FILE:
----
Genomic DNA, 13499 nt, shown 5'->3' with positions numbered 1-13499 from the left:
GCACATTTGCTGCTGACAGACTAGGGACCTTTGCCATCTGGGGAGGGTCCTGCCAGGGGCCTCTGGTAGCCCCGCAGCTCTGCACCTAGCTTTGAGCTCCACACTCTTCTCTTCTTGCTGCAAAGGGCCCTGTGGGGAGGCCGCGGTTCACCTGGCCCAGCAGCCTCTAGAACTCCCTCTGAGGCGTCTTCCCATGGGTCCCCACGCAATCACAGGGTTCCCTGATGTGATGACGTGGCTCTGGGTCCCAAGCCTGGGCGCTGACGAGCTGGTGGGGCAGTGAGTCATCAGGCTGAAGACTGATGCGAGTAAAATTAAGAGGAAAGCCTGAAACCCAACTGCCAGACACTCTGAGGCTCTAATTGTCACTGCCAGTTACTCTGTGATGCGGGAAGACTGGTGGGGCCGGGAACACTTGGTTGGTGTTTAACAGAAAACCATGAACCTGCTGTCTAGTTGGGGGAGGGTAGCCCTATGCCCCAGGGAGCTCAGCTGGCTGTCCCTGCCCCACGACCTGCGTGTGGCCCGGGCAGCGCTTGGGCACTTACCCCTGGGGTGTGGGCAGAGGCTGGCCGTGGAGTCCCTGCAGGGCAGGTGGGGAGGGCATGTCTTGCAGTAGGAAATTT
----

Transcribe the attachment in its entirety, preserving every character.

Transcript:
Genomic DNA, 13499 nt, shown 5'->3' with positions numbered 1-13499 from the left:
GCACATTTGCTGCTGACAGACTAGGGACCTTTGCCATCTGGGGAGGGTCCTGCCAGGGGCCTCTGGTAGCCCCGCAGCTCTGCACCTAGCTTTGAGCTCCACACTCTTCTCTTCTTGCTGCAAAGGGCCCTGTGGGGAGGCCGCGGTTCACCTGGCCCAGCAGCCTCTAGAACTCCCTCTGAGGCGTCTTCCCATGGGTCCCCACGCAATCACAGGGTTCCCTGATGTGATGACGTGGCTCTGGGTCCCAAGCCTGGGCGCTGACGAGCTGGTGGGGCAGTGAGTCATCAGGCTGAAGACTGATGCGAGTAAAATTAAGAGGAAAGCCTGAAACCCAACTGCCAGACACTCTGAGGCTCTAATTGTCACTGCCAGTTACTCTGTGATGCGGGAAGACTGGTGGGGCCGGGAACACTTGGTTGGTGTTTAACAGAAAACCATGAACCTGCTGTCTAGTTGGGGGAGGGTAGCCCTATGCCCCAGGGAGCTCAGCTGGCTGTCCCTGCCCCACGACCTGCGTGTGGCCCGGGCAGCGCTTGGGCACTTACCCCTGGGGTGTGGGCAGAGGCTGGCCGTGGAGTCCCTGCAGGGCAGGTGGGGAGGGCATGTCTTGCAGTAGGAAATTT